The proud owner of Rat Island spends his first summer on the isle he snapped up for $176,000
- Last Updated: 5:45 PM, June 19, 2012
- Posted: 10:58 PM, June 18, 2012
Clambering over the rocks like a schoolboy on an outdoor field trip, Alex Schibli points out three speckled eggs inside a nest.
“The seagulls are going to hatch in a day or two,” says the former Port Authority engineer, glancing at the sky as the expectant parents circle overhead.
“These birds are very respectful,” he says with a laugh. “When the owner [of the island] arrives, they leave for a little while, and then come back.”
That owner is Schibli, 72, who takes a deep breath of ocean air and beams with pride. Standing on the unfortunately named Rat Island, he feels like the luckiest man alive.
And with good reason. While most New Yorkers are busy carving out their own small turf on the isle of Manhattan, Schibli has his own private island at the northwestern end of Long Island Sound.
The softspoken Schibli paid $176,000 for the 2.5-acre slab of rock, beating out seven other bidders, including a fisherman and a nonprofit organization, in a sale last October. The island, which is zoned for residential use and costs $2,000 per year in taxes, was auctioned on behalf of the previous owner, 70-something retired businessman Edmund Brennan of Jupiter, Fla.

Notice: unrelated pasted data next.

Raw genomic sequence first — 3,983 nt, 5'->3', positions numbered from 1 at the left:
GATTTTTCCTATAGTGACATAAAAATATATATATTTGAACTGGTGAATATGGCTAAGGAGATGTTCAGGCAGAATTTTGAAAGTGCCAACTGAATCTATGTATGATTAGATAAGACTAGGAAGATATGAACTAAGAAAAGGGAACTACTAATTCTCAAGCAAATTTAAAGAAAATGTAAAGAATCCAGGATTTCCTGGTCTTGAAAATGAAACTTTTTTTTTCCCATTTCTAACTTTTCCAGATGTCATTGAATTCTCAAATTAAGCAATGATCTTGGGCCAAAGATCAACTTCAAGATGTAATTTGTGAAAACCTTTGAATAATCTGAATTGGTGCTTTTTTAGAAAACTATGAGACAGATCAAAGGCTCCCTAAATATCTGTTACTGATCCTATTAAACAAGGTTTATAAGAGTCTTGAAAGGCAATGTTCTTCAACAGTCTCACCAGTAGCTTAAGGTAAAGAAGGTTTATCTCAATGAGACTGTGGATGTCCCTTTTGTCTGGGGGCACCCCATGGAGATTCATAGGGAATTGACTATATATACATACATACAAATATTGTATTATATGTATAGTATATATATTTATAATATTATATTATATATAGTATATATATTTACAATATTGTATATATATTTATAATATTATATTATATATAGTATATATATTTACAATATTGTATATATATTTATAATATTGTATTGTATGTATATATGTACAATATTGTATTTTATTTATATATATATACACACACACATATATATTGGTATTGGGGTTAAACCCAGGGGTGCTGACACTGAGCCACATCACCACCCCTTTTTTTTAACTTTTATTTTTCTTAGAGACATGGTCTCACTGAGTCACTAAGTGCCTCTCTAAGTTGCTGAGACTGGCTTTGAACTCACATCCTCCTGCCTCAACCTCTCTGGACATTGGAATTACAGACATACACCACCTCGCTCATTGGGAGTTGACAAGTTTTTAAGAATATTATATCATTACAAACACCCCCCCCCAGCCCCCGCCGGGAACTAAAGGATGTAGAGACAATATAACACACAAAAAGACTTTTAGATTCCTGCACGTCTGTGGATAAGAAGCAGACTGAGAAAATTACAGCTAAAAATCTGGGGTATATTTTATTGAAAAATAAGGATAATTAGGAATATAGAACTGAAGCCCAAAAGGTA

It’s believed to be the only truly privately owned island in the New York City archipelago of 44 islands, which includes Manhattan and Staten Island.
And as he prepares to enjoy his first summer of ownership, Schibli claims it was worth every cent.
“I read ‘Robinson Crusoe’ when I was a boy, [and] I was obsessed with ‘The Swiss Family Robinson,’ ” explains the 14-year City Island resident, whose house is situated about a quarter of a mile from his own island.
“I’d always dreamed of having my own place for peace and quiet in the middle of the ocean. When Rat Island came on the market, I had to buy it.”
So far, he’s added only an American flag and two “private property” signs to warn off unwanted visitors.
His main priority now: a new name. Schibli is trying to change the name back to Rattle Island, which originates from the 1600s, when Dutch mariners paid locals to use rattles to alert boat traffic to the treacherous rocks.
The term Rat Island also stems from folklore that 19th-century prisoners —
a k a “rats” — would hide on the rock while escaping from a jail on neighboring Hart Island.
As the new title holder, Schibli can apply to the authorities for permission to build a structure there — but for the moment, he wants to keep it as is. “Apart from the name change, I’m not really planning anything different for the island,” says the white-haired native of Switzerland, who specialized in energy conservation when he worked for the Port Authority.